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White Heat, White Noise, White Out

They’re back! Back with ’Firestarter’, their first new material in two and a half years! Back with a reputation as the wildest fastest turbo-nutter punk-dance outfit in Britain! But they’re already back on holiday ….it must be great being THE PRODIGY

Halfway up a snow-covered mountain, in a picturesque, Swiss ski resort not far from Lake Geneva, The Prodigy are playing house. Keith Flint greets guests at their luxury, three-storey, wooden chalet fresh from a stint in the sauna. Dressed casually in jogging bottoms and jumper, his multi-coloured spikes of hair drooping lamely, he looks nothing like the demented dancer who fronts the band’s live show, or rolls around the stage in a transparent, plastic ball. Cuddling the chalet’s resident pet, a white, Persian cat called Figaro, Keith slumps down on a sofa and raises his legs to show off some designer slippers.

”Air Perrys, if you don’t mind,” he demurs, in a very well-mannered voice. ”Everyone on the slopes is wearing them this season.” The Prodigy have come to the tourist town of Leysin to feature in the second series of Channel 4’s snowboarding show, Boardstupid. Other artists invited to spend a similar four days here include Goldie, who arrives tomorrow, The Chemical Brothers. Jamiroquai and Gabrielle. That The Prodigy are first on is a mark of their well-publicised interest the sport. The whole band took up snowboarding two years ago, after songwriter Liam Howlett bought his first board.

”I went round Liam’s house one day.” says Keith, ”and caught him carpet-surfing. He was in the lounge, standing on what I thought was his” nan’s ironing board. I told him to sit down. Breathe deeply and I’d make him a nice cup of tea. Then he explained what it was and showed me a couple of videos. Straight away, I was hooked.”

Since then, The Prodigy have been to France, Switzerland and Colorado in search of the perfect piste. Liam, who has been practising on dry slopes in England, is probably the best, although all admit to being pretty, poor, thanks to a relentless tour schedule over the last 18 months. What The Prodigy lack in experience, however, they make up for in enthusiasm.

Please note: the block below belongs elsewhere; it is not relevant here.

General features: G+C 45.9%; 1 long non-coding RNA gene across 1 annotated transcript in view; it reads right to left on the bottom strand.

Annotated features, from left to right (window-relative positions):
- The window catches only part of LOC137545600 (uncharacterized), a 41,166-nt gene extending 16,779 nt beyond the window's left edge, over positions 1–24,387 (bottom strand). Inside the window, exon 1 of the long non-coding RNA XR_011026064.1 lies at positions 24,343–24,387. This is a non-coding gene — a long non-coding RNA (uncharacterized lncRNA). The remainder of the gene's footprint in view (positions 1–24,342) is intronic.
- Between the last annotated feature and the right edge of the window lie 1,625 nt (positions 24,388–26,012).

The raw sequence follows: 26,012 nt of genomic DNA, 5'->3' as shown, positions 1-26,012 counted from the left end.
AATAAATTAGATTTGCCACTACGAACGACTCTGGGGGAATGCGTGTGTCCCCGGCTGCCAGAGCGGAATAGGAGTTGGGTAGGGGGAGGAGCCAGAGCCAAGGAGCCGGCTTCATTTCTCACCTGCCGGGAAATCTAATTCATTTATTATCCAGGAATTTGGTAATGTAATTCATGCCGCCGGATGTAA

”On our first day,” recalls Liam, ”we were so keen that we started riding down the mountain before finding out the route. God knows where we went. It took us hours to get back. At one stage, when we were miles off- piste, I seriously considered absailing.

”I enjoy the adventure of cross-country. I like being out in the wilds, reading the terrain and the chaos of trying to avoid trees. It’s a lot like motorcross, which I used to be into, but without the noise and fumes.” Clearly, Keith is as mad on the slopes as he is on the stage. The other members’ snowboarding styles also reflect their personalities. Liam, who grew up on BMXs and skateboards, prefers the technical aspect of leaming to do tricks and jumps. Maxim Reality, the band’s MC, is into the adrenaline rush of fast, downhill speeds. Leeroy, Keith’s 6’4” dance partner, enjoys the challenge and sense of achievement. All share the same pet hates – ’fashionable’, fluorescent gear (none will wear the designer label clothes they get sent for free), show-off snowboarders and, worst of all, skiers. ”

We don’t get involved in the rivalry with skiers,” claims Keith, unconvincingly. ”At least, we don’t hit them on purpose, it’s only ’cos we’re crap. Alfhough if I am going to collide with a skier, I’ll make sure my elbows go out.

”I ran into one woman skier in Colorado and got lodged between her legs. I’m not sure how it happened, but I got stuck facing  backwards, crouching down. We must have gone a hundred yards together. When I stood up, people were holding up cards and clapping. They thought we were the next Torvill and Dean.”

The Prodigy are a band on a boys-own adventure. Tight-knit and self- sufficient, they never seem to tire of each other’s company. On tour. they travel, hang out and explore foreign cities together. On evenings off, they go out to clubs or concerts with one another. All still live in their hometown of Braintree in Essex, while Keith and Liam’s last holiday was spent snowboarding together in Colorado.